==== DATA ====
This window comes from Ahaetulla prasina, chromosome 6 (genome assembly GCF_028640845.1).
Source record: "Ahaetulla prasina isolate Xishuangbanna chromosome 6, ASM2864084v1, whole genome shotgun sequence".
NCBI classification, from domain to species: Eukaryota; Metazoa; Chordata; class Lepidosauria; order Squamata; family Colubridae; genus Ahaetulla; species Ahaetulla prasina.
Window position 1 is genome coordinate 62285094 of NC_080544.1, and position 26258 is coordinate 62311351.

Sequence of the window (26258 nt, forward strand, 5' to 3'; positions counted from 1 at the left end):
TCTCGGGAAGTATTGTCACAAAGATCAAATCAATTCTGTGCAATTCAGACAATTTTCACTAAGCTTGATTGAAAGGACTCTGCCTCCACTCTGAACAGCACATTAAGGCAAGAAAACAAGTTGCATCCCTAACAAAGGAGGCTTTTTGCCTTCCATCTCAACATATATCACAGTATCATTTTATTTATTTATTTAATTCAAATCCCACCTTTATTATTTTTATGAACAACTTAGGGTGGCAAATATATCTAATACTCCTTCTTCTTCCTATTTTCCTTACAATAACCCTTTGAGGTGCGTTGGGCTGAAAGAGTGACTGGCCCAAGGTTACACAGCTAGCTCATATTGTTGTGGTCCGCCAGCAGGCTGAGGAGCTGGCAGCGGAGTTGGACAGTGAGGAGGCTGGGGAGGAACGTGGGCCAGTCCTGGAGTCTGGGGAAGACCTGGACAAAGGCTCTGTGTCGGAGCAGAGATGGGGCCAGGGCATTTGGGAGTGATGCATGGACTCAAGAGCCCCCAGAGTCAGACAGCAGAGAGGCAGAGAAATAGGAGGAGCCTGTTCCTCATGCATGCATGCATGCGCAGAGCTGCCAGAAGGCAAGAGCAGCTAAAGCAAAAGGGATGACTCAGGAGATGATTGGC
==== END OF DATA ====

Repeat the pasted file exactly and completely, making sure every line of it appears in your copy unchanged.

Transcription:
This window comes from Ahaetulla prasina, chromosome 6 (genome assembly GCF_028640845.1).
Source record: "Ahaetulla prasina isolate Xishuangbanna chromosome 6, ASM2864084v1, whole genome shotgun sequence".
NCBI classification, from domain to species: Eukaryota; Metazoa; Chordata; class Lepidosauria; order Squamata; family Colubridae; genus Ahaetulla; species Ahaetulla prasina.
Window position 1 is genome coordinate 62285094 of NC_080544.1, and position 26258 is coordinate 62311351.

Sequence of the window (26258 nt, forward strand, 5' to 3'; positions counted from 1 at the left end):
TCTCGGGAAGTATTGTCACAAAGATCAAATCAATTCTGTGCAATTCAGACAATTTTCACTAAGCTTGATTGAAAGGACTCTGCCTCCACTCTGAACAGCACATTAAGGCAAGAAAACAAGTTGCATCCCTAACAAAGGAGGCTTTTTGCCTTCCATCTCAACATATATCACAGTATCATTTTATTTATTTATTTAATTCAAATCCCACCTTTATTATTTTTATGAACAACTTAGGGTGGCAAATATATCTAATACTCCTTCTTCTTCCTATTTTCCTTACAATAACCCTTTGAGGTGCGTTGGGCTGAAAGAGTGACTGGCCCAAGGTTACACAGCTAGCTCATATTGTTGTGGTCCGCCAGCAGGCTGAGGAGCTGGCAGCGGAGTTGGACAGTGAGGAGGCTGGGGAGGAACGTGGGCCAGTCCTGGAGTCTGGGGAAGACCTGGACAAAGGCTCTGTGTCGGAGCAGAGATGGGGCCAGGGCATTTGGGAGTGATGCATGGACTCAAGAGCCCCCAGAGTCAGACAGCAGAGAGGCAGAGAAATAGGAGGAGCCTGTTCCTCATGCATGCATGCATGCGCAGAGCTGCCAGAAGGCAAGAGCAGCTAAAGCAAAAGGGATGACTCAGGAGATGATTGGC